W3C home > Mailing lists > Public > w3c-wai-ig@w3.org > July to September 2001

Fw: Re: Web Access; When the Rubber Meets the Road

From: David Poehlman <poehlman1@home.com>
Date: Fri, 13 Jul 2001 08:57:59 -0400
Message-ID: <009601c10b9b$71d05680$2cf60141@mtgmry1.md.home.com>
To: "wai-ig list" <w3c-wai-ig@w3.org>

----- Original Message -----
From: "Paul Chapin" <pdchapin@AMHERST.EDU>
To: <EASI@MAELSTROM.STJOHNS.EDU>
Sent: Friday, July 13, 2001 8:25 AM
Subject: Re: Web Access; When the Rubber Meets the Road


> Seems like you're saying that visual effects are more important than
> the information being communicated, and that you want to have visually
> attractive pages at the expense of those pages being accessible to
> all.
>
Not quite what I'm saying. Let's ignore the fact that better visual
presentation makes a page nicer to look at for the sighted reader, or
that
many graphic designers use design to emphasize content, or that sighted
users use visual clues to select and process information on a page
faster.
There are practical effects that any graphic designer is well aware.

For example, large blocks of text are inherently unpleasant and
difficult to
read.  Wide blocks are especially difficult.  The simple graphic
solution is
to divide the page into columns so individual lines are of limited
width.
This significantly improves the readability of the text to the sighted
user
and is why newspapers and magazines have been using columns for decades.
But the accessibility of column text like this is highly problematic
with
low end software.

I'm fully willing to argue that sighted users may have to give up some
of
the whiz-bang visuals in order to make pages accessible.  While at this
point this group probably considers me a troglodyte, around here I'm
thought
of as that annoying person who keeps pointing out accessibility
problems.
What I am arguing is that we should not make the process of creating
accessible resources any harder than necessary, or require non-disabled
users to give up anything unless it's really necessary. The goal here is
equal access to information by making access easier for the disabled,
not by
making it harder for the non-disabled.

> I also hear you complaining about people who refuse to upgrade their
> software, making accessibility by non graphical and non-java browsers
> necessary.  You seem to be saying that people refuse to upgrade their
> software as opposed to are not able to upgrade their software.
>
I am saying that.  Remember that this whole thread was based on the
premise
that good software would be made available at little or not cost.  The
cost
logically should be borne by the web sites since, by making it easier to
create accessible pages, they benefit directly from the upgrades.
Practically, it would probably have to come out of either the
government,
universities or the open source movement.

> Paul, people do not upgrade mainly because of the cost factor.  Also,
> it is difficult to learn new software, and people feel comfortable
> with what they have.

I don't consider that a reasonable objection.  Most people feel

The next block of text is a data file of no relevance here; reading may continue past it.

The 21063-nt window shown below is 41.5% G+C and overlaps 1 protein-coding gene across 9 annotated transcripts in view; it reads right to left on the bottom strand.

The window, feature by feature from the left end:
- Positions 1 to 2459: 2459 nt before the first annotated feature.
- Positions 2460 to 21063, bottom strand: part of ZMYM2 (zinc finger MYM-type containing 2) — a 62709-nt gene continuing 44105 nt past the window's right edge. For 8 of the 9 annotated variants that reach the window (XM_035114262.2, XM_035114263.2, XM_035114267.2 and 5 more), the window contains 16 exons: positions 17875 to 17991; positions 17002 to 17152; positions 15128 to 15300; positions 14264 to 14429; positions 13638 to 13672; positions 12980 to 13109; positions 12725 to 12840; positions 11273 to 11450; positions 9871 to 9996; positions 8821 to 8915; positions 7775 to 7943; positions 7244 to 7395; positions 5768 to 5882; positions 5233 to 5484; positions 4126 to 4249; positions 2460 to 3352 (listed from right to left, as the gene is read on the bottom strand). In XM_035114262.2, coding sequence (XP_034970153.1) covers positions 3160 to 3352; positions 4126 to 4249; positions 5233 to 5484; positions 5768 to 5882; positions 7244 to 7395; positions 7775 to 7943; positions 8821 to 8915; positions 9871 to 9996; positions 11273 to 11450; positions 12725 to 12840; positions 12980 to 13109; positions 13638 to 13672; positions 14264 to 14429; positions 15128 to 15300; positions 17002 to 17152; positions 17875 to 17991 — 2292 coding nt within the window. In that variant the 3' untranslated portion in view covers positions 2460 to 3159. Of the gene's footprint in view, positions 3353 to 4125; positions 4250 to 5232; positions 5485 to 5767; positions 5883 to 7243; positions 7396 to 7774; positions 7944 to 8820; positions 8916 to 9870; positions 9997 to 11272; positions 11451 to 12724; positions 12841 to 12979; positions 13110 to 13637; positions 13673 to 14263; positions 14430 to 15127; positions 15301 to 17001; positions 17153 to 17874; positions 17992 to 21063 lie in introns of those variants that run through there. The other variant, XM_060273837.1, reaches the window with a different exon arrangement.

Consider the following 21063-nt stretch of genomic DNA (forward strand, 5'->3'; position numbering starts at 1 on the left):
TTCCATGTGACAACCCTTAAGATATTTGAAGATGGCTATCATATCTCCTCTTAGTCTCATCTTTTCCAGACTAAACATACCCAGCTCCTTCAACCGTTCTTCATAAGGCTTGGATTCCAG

comfortable
creating inaccessible web pages.  Would you are argue that they should
continue to do so? I think it behooves both sides to put some effort
into
this.

Laura raises some interesting questions. One of the most important,
which I
mentioned in the original post, is whether, given the variety of
disabilities that we are dealing with, it is possible to create a
software
package or packages that can take web pages involving some of the more
sophisticated features available to designers and make them accessible
to
all possible users. This is a critical question since even if there is a
software solution that works with most of the disabled, it wouldn't be
acceptable if it resulted in web pages that omitted others. The
principle of
the lowest common denominator still applies; the goal is to raise the
denominator. I don't feel qualified to answer that question. Let's take
JavaScript for an example.  Can anybody come up with a case where a
sufficiently intelligent piece of software would not be able to deal
with a
JavaScript and convert it into something useful?

And a final comment on PDAs and handhelds.  As you may guess, I'm not a
fan.
They have some uses, but until the price gets to something below fifty
dollars (and the 800 dollar price was from the article, not me) I'll
stick
with my pocket pad and pen.  The interesting question is whether most
web
pages are really appropriate for minimal displays.  Ironically, the
visually
impaired are probably in a better position for dealing with PDAs that
the
sighted since they're use to processing web pages linearly. Personally,
I
wouldn't go to most web pages if I had to run the output through a PDA
simply because the data flow is too slow.  If I want movie times, it
might
make sense.  If I'm checking out college web site to see if I want to go
there, no.

------
Paul Chapin
Curricular Computing Specialist
Amherst College
413 542-2144
Received on Friday, 13 July 2001 08:58:09 GMT

This archive was generated by hypermail 2.2.0+W3C-0.50 : Tuesday, 19 July 2011 18:13:55 GMT